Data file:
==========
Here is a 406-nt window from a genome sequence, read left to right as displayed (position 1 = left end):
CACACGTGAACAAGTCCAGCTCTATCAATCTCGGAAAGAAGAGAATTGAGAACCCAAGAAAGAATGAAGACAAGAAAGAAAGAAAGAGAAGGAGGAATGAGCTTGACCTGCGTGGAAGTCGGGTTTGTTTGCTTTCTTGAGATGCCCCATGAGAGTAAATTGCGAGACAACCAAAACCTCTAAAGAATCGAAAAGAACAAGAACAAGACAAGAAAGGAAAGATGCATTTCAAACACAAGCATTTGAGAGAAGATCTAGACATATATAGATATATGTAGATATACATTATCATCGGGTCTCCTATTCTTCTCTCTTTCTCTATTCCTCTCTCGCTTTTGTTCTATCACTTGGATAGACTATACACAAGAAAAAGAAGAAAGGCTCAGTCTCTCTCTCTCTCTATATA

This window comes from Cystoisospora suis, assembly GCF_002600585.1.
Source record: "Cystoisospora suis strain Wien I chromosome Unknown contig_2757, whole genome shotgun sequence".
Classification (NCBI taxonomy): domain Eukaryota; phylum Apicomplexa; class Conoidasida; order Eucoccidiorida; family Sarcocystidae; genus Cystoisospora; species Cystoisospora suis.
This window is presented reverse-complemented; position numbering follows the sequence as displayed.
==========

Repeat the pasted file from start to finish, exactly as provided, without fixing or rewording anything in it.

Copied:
Here is a 406-nt window from a genome sequence, read left to right as displayed (position 1 = left end):
CACACGTGAACAAGTCCAGCTCTATCAATCTCGGAAAGAAGAGAATTGAGAACCCAAGAAAGAATGAAGACAAGAAAGAAAGAAAGAGAAGGAGGAATGAGCTTGACCTGCGTGGAAGTCGGGTTTGTTTGCTTTCTTGAGATGCCCCATGAGAGTAAATTGCGAGACAACCAAAACCTCTAAAGAATCGAAAAGAACAAGAACAAGACAAGAAAGGAAAGATGCATTTCAAACACAAGCATTTGAGAGAAGATCTAGACATATATAGATATATGTAGATATACATTATCATCGGGTCTCCTATTCTTCTCTCTTTCTCTATTCCTCTCTCGCTTTTGTTCTATCACTTGGATAGACTATACACAAGAAAAAGAAGAAAGGCTCAGTCTCTCTCTCTCTCTATATA

This window comes from Cystoisospora suis, assembly GCF_002600585.1.
Source record: "Cystoisospora suis strain Wien I chromosome Unknown contig_2757, whole genome shotgun sequence".
Classification (NCBI taxonomy): domain Eukaryota; phylum Apicomplexa; class Conoidasida; order Eucoccidiorida; family Sarcocystidae; genus Cystoisospora; species Cystoisospora suis.
This window is presented reverse-complemented; position numbering follows the sequence as displayed.